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Senate committee carves up handgun permit bill
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Sen. Pat Pariseau, the sponsor of the handgun permit bill, says the changes being proposed are too restrictive. (MPR Photo/Laura McCallum)
A revised version of Minnesota's handgun permit law survived a key committee vote at the Capitol Monday. The Senate Crime Prevention Committee kept the bill alive by sending it to its next stop without recommendation. The committee also made significant changes to the bill, and supporters of the current law say some of the changes go too far.

St. Paul, Minn. — Two years ago, Minnesota lawmakers passed a bill making it easier to get a permit to carry a concealed handgun. They did so by attaching the "concealed carry" legislation to an unrelated House bill, and sending it over to the Senate.

Supporters didn't think they could get a floor vote otherwise, because the bill was likely to be killed in a committee dominated by opponents. But that process has been found unconstitutional by the courts, and supporters now want the Legislature to quickly pass a stand-alone version of the 2003 law.

Joseph Olson, president of the group Concealed Carry Reform Now, told senators on the Crime Prevention Committee that the law is working well in Minnesota.

"The number of permits revoked is .064 percent. That's six one-hundredths of a percent. Permit holders are the kind of people who stop at a stoplight at 4 a.m. and wait because it's red," says Olson.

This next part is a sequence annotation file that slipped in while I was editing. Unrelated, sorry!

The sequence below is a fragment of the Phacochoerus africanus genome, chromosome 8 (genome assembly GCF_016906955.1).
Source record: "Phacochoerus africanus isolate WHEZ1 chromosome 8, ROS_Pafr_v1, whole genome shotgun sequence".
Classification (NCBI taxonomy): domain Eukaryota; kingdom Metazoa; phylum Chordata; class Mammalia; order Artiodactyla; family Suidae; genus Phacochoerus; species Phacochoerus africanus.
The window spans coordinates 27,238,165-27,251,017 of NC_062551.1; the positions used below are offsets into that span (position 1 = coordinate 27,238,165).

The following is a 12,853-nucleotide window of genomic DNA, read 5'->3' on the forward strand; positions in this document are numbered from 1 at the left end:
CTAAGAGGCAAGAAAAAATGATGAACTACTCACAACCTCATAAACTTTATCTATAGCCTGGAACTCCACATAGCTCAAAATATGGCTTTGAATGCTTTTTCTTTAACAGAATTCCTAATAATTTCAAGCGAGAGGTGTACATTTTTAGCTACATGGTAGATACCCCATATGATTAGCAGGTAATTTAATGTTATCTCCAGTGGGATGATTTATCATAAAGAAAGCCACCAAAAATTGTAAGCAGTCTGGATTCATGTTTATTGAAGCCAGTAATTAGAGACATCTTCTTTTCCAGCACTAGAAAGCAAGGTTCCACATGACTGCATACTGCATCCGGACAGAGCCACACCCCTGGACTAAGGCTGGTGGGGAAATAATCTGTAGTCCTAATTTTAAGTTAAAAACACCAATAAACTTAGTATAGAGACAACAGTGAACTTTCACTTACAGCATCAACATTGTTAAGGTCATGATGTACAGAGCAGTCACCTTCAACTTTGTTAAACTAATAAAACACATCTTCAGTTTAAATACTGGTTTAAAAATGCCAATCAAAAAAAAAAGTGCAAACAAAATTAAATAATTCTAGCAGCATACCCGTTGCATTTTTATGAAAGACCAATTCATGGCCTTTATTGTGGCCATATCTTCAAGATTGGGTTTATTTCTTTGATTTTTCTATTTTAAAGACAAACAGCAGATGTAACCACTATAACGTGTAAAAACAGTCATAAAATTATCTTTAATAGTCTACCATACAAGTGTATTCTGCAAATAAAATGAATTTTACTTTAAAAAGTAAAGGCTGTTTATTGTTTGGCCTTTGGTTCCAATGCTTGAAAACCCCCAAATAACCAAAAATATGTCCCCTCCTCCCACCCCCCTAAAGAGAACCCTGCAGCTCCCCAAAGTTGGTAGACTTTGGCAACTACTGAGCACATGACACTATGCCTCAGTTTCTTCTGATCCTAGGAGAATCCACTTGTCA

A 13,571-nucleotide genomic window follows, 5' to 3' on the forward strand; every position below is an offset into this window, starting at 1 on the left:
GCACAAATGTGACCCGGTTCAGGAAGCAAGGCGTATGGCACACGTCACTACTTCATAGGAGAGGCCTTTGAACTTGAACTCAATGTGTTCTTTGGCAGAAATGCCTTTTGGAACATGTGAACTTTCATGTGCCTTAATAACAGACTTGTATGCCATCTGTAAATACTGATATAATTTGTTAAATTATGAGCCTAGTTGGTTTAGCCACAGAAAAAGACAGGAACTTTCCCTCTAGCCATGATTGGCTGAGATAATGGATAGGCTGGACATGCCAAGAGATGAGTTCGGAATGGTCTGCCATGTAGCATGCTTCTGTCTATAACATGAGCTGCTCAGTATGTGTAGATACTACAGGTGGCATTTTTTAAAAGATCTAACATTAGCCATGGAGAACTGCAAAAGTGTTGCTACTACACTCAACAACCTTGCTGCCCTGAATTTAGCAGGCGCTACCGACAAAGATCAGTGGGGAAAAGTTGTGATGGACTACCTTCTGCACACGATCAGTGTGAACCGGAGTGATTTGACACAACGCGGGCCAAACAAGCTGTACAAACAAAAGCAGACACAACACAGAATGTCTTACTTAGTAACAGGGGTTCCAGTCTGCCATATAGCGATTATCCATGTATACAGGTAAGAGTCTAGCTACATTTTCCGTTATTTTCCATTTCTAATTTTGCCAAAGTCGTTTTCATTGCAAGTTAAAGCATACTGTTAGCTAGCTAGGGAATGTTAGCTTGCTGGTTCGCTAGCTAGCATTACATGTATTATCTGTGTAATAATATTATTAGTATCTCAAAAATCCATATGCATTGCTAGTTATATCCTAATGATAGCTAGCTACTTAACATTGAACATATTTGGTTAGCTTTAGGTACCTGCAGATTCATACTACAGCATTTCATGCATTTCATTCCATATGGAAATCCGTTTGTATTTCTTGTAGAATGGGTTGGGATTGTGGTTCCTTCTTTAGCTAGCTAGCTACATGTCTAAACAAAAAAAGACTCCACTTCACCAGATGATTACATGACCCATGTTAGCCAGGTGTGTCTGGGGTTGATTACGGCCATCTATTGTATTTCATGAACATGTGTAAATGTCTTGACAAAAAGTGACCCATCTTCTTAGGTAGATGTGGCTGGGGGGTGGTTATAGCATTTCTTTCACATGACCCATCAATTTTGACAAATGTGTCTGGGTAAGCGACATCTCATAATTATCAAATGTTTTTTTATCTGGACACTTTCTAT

The 2003 law allows most law-abiding adults to get a handgun permit if they receive proper training and have no history of mental health problems. Churches object to the law, because it requires them to post signs if they don't want guns in their buildings.

Pam Fickensher is pastor of Edina Community Lutheran Church, the first church to sue over the handgun law.

"There's no reason for the state to compel us to welcome guns onto our property, or to sanction the specific language we must use, which is not consistent with our religious beliefs," says Fickensher.

The committee responded to the churches' concerns by amending the bill to say that firearms are prohibited from religious buildings unless churches indicate otherwise.

Sen. Wes Skoglund, DFL-Minneapolis, tried to go even further, proposing that concealed handguns be banned from all property, unless businesses post signs stating, "Guns Welcome."

"If this legislation is as popular as the proponents of it say it is, these 'Guns Welcome' signs will pop up everywhere," Skoglund says.

Skoglund's proposal was voted down. The committee did approve another Skoglund proposal making it a felony to possess a firearm on school property, including day care centers, universities and youth groups such as boys and girls' clubs.

Another change would require fingerprinting of all permit holders. The bill's sponsor, Sen. Pat Pariseau, R-Farmington, says the changes go too far.

"They just decided that everybody is a criminal so we're going to save everybody from the criminals," says Pariseau. "When in fact, now the criminals are the only ones who are going to be able to carry their guns any darn place they please."

The Crime Prevention Committee sent Pariseau's bill to the Rules Committee without recommendation on a divided voice vote. Pariseau says she's relieved the bill is still alive, since it's never made it out of this committee before. She says she'll probably try to remove the committee changes once it gets to the floor.

The bill has already cleared one committee in the House, and is one step from the floor, where it has received overwhelming support in the past.

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